Fewer truck movements on roads this grain harvest

Monday 14 October 2013

Fewer truck movements on roads this grain harvest

Roads Minister Duncan Gay today welcomed strong support from industry and regional councils for the NSW Government’s 2013-14 Grain Harvest Management Scheme (GHMS).

“The new Grain Harvest Management Scheme will result in an increase in road freight productivity during the grain harvest season which will lead to fewer truck movements on state, regional and local roads,” said Minister Gay.

Minister Gay said due to the sheer size of the NSW grain harvest, even slight weight increases for individual trucks translate to substantial state-wide freight efficiency gains for farmers, transport operators and grain handling companies.

“Under the new scheme, a typical 19 metre six-axle semi-trailer – the ‘workhorse’ of the grain haulage task in country NSW – will be able to operate at 44.6 tonnes rather than 42.5 tonnes when running at General Mass Limits (GML).

“The extra 2.1 tonne in weight equates to a 5 per cent increase in road freight productivity and provides some flexibility to help alleviate the issues of fluctuating moisture content and slight load shifts in grain seeds which can throw out weights from paddock to silo,” he said.
Grain is one of the state’s most important agricultural industries, with the NSW grain crop valued at nearly $4 billion in 2012-13 and employs more than ten thousand people.

“Industry has been calling for a program which helps move grain to market more efficiently to the receival silos, particularly those on our rail network. We’re thrilled with the support that has been thrown behind the 2013/14 scheme so far by local councils, growers and transport operators.

“With nearly 30 local councils already signing up to the scheme – as well as endorsement from leading organistions such as GrainCorp, NSW Farmers Association and the Livestock and Bulk Carriers Association of NSW – we’re confident we’ve designed a smart, safe scheme which will deliver real benefits and savings to the road network and supply chain from paddock to port,” Minister Gay said.

“Significantly, under a tough – but fair – ‘three strikes and you are out’ policy the days of operators overloading their grain trucks will be a thing of the past.

“If operators are slightly overloaded they will be given three opportunities to adjust their loading practices, after which their truck will be removed from the scheme for the remainder of the season.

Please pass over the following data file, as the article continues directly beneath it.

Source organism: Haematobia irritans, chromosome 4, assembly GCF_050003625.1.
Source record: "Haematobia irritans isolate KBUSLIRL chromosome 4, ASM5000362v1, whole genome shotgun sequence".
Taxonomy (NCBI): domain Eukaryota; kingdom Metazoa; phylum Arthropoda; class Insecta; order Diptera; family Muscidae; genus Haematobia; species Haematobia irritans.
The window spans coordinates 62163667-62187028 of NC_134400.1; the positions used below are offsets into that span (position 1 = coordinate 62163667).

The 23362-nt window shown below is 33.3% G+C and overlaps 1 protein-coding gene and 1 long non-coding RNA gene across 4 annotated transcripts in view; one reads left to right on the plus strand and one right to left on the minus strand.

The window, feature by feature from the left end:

“Furthermore, trucks severely overload by exceeding 5 per cent above the GHMS – for example a GML semi-trailer running at 47 tonnes – will be immediately removed from the scheme and those involved in the operation will face the full force of the law, including Chain of Responsibility legislation.”

In addition to increased oversight of all loads being presented at participating silos, the GHMS places obligations on silos to provide an area where overloaded trucks can adjust their loads.

Minister Gay said this will eliminate the ridiculous and wasteful situation of overloaded trucks being returned to the road network and in some cases having no option but to drop valuable grain on the side of the road.

The scheme has been designed by Transport for NSW’s Freight and Regional Development Division in conjunction with Roads and Maritime Services. It follows six months of extensive consultation across regional associations of councils, individual councils, organisations and key industry groups.

“This productivity initiative supports our grain industry to be more competitive in the national and international markets and help drives economic growth in country NSW.
“I’d like to personally thank all those Mayors and Councillors and local road engineers who took the sensible step of enrolling their local economies in this new scheme – like you, I fully understand and appreciate the challenges you experience in operating and maintaining a road network,” Minister Gay said.

The 2013-14 Grain Harvest Management Scheme will commence after Gazettal tomorrow (Tuesday 15) and run until the completion of the summer rice harvest at the end of May 2014. It will be administered by Transport for NSW.

The new scheme applies to the transport of wheat, barley, rice, oats, canola and legumes.
Media: Marie Scoutas 0467 739 976

View the original media release (PDF)

Share this page: